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Mizoram quake zone caught between two geological faults

  • Category
    Geography
  • Published
    20th Jul, 2020

A geologist assigned to make a preliminary study on the frequent tremors in Mizoram has said that Mizoram’s zone of “scary” earthquakes is caught between two subterranean faults.

Context

A geologist assigned to make a preliminary study on the frequent tremors in Mizoram has said that Mizoram’s zone of “scary” earthquakes is caught between two subterranean faults.

About

  • Mizoram experienced at least eight moderate earthquakes between June 21 and July 9. The tremors ranged from 4.2 to 5.5 on the Richter scale.
  • The epicenter of most of these quakes was beneath the Champhai district bordering Myanmar, including the last one of magnitude 4.3 and about 10 kilometres deep. A few were beneath the adjoining Saitual and Serchhip districts.
  • The tremors after the strongest of these earthquakes on June 22 have been aftershocks that can happen for a long time. But as long they are below the intensity of 5, there’s nothing to worry about.
  • An aftershock of 5 or more on the Richter could be a sign of a major earthquake waiting to happen.

Recent Findings

  • As per the study, earthquakes have happened and will happen in that part of Mizoram because it is caught between two geological faults. These are the Churachandpur Mao Fault and the Mat Fault.
  • The Churachandpur Mao Fault is named after two places in Manipur and runs north-south into Myanmar along the border of Champhai.
  • The Mat Fault runs northwest-southeast across Mizoram, beneath the river Mat near Serchhip.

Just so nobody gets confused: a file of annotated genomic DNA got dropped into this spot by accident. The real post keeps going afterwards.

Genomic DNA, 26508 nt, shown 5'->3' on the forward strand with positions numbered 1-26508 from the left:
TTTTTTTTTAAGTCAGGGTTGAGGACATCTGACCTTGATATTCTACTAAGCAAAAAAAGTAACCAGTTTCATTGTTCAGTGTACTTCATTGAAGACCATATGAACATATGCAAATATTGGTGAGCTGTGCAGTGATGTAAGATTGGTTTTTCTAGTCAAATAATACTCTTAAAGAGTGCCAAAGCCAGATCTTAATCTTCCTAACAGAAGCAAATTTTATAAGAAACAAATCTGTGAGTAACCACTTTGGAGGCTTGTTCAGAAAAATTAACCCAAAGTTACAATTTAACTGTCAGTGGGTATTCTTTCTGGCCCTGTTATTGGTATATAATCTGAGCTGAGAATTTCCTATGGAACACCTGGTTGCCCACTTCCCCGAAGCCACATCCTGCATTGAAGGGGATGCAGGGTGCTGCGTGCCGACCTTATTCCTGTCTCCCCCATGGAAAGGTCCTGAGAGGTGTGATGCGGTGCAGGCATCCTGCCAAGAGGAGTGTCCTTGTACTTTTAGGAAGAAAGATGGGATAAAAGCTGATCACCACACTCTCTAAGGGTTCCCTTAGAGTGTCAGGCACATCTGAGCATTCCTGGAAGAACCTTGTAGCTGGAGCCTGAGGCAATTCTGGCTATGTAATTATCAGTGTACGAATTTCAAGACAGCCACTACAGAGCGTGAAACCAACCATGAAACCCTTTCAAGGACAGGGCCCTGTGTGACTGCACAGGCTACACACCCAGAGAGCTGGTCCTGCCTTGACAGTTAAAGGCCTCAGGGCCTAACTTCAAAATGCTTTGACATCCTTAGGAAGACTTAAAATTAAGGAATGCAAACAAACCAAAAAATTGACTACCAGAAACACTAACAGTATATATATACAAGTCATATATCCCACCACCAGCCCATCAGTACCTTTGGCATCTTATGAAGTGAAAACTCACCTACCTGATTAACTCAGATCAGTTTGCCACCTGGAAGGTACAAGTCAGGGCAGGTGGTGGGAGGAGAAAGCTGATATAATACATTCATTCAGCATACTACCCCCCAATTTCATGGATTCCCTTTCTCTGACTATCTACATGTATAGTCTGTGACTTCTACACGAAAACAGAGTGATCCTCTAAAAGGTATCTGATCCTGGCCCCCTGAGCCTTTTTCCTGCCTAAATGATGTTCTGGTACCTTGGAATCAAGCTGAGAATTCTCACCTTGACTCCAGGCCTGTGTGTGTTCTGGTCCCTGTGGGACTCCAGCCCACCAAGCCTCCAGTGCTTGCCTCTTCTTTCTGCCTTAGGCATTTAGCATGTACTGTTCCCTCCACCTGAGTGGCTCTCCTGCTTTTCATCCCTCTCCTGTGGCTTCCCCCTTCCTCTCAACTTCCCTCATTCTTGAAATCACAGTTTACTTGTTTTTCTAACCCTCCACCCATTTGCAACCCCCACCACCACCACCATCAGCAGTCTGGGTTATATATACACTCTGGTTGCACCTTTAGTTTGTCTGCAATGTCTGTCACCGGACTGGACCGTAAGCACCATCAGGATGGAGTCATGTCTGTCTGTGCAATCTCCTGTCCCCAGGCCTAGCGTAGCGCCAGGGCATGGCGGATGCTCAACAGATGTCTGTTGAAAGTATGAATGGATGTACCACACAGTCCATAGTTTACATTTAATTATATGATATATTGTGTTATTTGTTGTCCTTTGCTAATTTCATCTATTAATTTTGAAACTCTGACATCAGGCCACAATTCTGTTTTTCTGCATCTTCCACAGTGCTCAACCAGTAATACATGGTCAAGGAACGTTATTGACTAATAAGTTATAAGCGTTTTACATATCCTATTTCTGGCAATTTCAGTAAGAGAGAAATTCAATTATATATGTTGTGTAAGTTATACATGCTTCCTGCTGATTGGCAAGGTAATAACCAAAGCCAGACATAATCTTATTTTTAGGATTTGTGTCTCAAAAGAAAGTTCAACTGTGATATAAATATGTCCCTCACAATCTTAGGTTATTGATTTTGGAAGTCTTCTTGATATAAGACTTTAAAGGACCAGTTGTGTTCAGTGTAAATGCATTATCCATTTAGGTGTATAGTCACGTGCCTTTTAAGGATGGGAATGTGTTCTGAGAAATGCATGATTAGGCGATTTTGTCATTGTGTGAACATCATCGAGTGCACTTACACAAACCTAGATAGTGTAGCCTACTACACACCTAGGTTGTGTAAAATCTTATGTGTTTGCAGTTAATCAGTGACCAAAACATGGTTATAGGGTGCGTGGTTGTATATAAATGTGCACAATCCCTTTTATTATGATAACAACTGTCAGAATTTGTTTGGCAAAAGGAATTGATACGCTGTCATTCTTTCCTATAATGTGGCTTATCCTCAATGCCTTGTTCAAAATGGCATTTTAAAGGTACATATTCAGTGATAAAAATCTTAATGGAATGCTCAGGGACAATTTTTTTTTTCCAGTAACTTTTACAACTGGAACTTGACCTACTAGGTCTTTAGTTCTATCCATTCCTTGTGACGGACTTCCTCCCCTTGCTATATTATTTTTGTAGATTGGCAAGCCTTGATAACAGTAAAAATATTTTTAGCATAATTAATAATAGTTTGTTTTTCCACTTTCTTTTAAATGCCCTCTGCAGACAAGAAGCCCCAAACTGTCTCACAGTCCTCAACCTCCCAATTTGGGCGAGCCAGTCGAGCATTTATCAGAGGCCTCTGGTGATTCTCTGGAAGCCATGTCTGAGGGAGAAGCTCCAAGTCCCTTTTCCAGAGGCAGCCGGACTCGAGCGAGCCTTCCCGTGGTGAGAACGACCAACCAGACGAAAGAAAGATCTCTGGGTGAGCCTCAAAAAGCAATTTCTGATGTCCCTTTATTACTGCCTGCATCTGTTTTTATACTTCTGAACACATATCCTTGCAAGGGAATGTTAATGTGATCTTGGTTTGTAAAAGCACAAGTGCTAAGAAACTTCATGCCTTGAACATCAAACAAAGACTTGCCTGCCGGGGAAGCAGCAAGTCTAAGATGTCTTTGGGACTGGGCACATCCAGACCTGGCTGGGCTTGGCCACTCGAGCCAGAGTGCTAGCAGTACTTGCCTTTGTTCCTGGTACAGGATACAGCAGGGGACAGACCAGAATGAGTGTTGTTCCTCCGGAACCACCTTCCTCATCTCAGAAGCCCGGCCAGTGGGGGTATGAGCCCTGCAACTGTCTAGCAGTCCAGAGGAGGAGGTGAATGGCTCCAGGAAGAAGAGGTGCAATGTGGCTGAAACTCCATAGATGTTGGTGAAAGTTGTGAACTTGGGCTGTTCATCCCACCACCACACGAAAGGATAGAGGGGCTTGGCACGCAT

• There are several shallower transverse or minor faults in between these two major faults that are deeper.

Faults

  • A fault is a fracture in the crustal rocks wherein the rocks are displaced along a plane called ‘fault plane’. In other words, when the crustal rocks are displaced due to tensional forces caused by the endogenetic movements along a plane, the resultant structure is called a fault.
  • In fact, ‘faulting involves differential movement of strata on either side of fault-plane (involving a single plane of shearing) or fault-zone (involving several closely spaced fault-planes) as a result of either compressional or tensional forces in the earth's crust.
  • The differential movement may be upwards, downwards, horizontal, oblique, or even rotatory’.
  • The study of fault geomorphology involves 3 aspects of faulting:
    • Types of displacement of rock blocks and thus resultant fault types
    • Tectonic expressions of faulting
    • Geomorphic expressions of faulting.
    • Based on different types of movements, as referred to above, different types of faults are created in the crustal rocks viz. normal and reverse faults, lateral or strike-slip faults (also known as transverse, tear or transcurrent faults) divided into two subtypes-right lateral or dextral fault and left lateral or sinistral fault, step faults.

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